Brat:Sharing Spaces Book 2

By: Alicia Michaels

Sharing Spaces: Book 2


This book touches on the controversial subject of abortion. The procedures and policies described are in accordance with Texas state law in order to add realism to the story. The plot of this story is no way influenced by the author’s political views, nor has it been created to incite upset, or debate.


Staring at myself in the full-length mirror attached to the back of my bedroom door, I couldn’t see the changes yet. Every time I’ve heard women reminiscing about their pregnancies, it’s the same old complaints: big, tender boobs, nausea, dry or oily skin—depending on who you’re talking to—fat fingers and toes … you get the idea. Yet, shortly after peeing on the stick that would change my life, I was completely floored by how little I had changed. If it hadn’t been for a missed period, I never would have suspected it. Even so, six weeks after a stupid summer fling, the consequences were coming back to bite me in the ass in a big way.

Honestly, I would have preferred a raging case of the crabs. At least you can wash that away with a bottle of special shampoo and a tiny comb. This is definitely one slip up that can’t be washed away with shampoo, drowned in tequila, or smothered by a pan of brownies.

“You are such an idiot,” I whispered to the wide-eyed girl staring back at me. She’s someone I recognized—platinum-dyed hair, blue eyes lined expertly with navy eyeliner, porcelain skin and blush-stained cheeks, pink glossed lips. Is this what a mom looks like? It’s not like I have a good example to go from; my mom is Botox Betty. I don’t really think normal moms wear clothing better suited to a sixteen year old, start drinking at nine in the morning, or ignore their children completely. But then, I’m really just guessing here.

Do I want to be a mother? Definitely not. I barely even like kids. I mean, really, I don’t know that many personally. They just seem so loud. And dirty. And smelly. And sticky. Though, the little tiny clothes are cute. However, I doubt little tiny clothes are a good enough excuse to give birth to and raise a tiny person when you don’t even know what you’re doing.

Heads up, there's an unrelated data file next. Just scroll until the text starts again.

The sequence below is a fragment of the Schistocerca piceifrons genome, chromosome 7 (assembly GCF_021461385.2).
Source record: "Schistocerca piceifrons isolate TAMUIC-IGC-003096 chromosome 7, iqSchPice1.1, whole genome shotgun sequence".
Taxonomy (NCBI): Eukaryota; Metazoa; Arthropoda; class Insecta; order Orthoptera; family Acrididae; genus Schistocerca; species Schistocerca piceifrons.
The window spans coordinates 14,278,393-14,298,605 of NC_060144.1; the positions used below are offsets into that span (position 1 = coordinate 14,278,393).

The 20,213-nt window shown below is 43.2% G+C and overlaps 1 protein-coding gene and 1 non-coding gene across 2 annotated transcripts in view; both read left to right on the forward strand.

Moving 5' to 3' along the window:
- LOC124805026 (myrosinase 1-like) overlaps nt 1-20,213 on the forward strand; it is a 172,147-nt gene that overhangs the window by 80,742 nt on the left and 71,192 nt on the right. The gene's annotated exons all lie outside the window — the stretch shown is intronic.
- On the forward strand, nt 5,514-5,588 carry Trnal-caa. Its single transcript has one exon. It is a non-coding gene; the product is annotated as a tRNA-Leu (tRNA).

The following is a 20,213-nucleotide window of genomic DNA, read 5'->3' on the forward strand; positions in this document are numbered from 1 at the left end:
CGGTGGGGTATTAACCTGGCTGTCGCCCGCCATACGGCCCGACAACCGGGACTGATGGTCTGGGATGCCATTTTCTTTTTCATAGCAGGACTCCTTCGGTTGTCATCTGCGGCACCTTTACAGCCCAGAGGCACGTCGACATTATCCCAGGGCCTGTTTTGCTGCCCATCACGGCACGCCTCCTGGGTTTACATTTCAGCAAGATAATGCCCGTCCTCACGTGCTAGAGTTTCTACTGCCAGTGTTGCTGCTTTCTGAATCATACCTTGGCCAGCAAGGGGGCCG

Pressing a hand to my stomach, I sighed. “Sorry, kid, looks like you’re stuck with me.”

Well, there is the father, but I hardly know how he’s going to react to all this. In fact, I barely know him at all. I should have known he was going to be nothing but trouble from the beginning. The day we met, I was stuck between the need to mount him, and the urge to slap his stupid face. He was hot and infuriating at the same time, which is just an odd mix. In the end, the need to mount him won out. Boy did I mount him. Several times. Different positions. Lots of sweating, panting, moaning, and all that jazz. Now it’s looking like the only person who’s going to be panting and sweating is me … while lying on a table trying to push something the size of a watermelon through a hole the size of a kiwi.

Like I said, I should have known he was going to be trouble from the start.

“I can’t believe I let you jerks talk me into this. You promised me, no outsy-doorsy crap.”

That would be me, griping about being forced to brave the rainforest after I was promised I wouldn’t have to.

“Come on, Chloe,” Christian replied, nudging me with his shoulder as we waited for our turn to board the boat bobbing on the bank of the river, which ran through Dasia’s rainforest. “It’s not like you have to walk anywhere. Just pretend you’re on a yacht in the Hamptons or something.”

“There are no monkeys in the Hamptons,” I muttered as I glanced up and found a pair of small, wide-eyed primates staring down at me from the branch of a tree. They might seem cuddly and cute to others, but I didn’t trust them. Everything’s all fine and good until someone starts throwing poo. “You guys suck so much.”

The guide waited patiently with one foot in the boat, and his long, wooden pole in hand as we climbed in, the last to board. I cringed as my Timberland hiking boots were soaked by the water lapping at the muddy bank, but followed Christian onto the boat.

“Funny,” Christian said with a smirk as he noticed my cargo shorts and hiking boots, “for someone who doesn’t like the outdoors, you sure know how to dress for it.”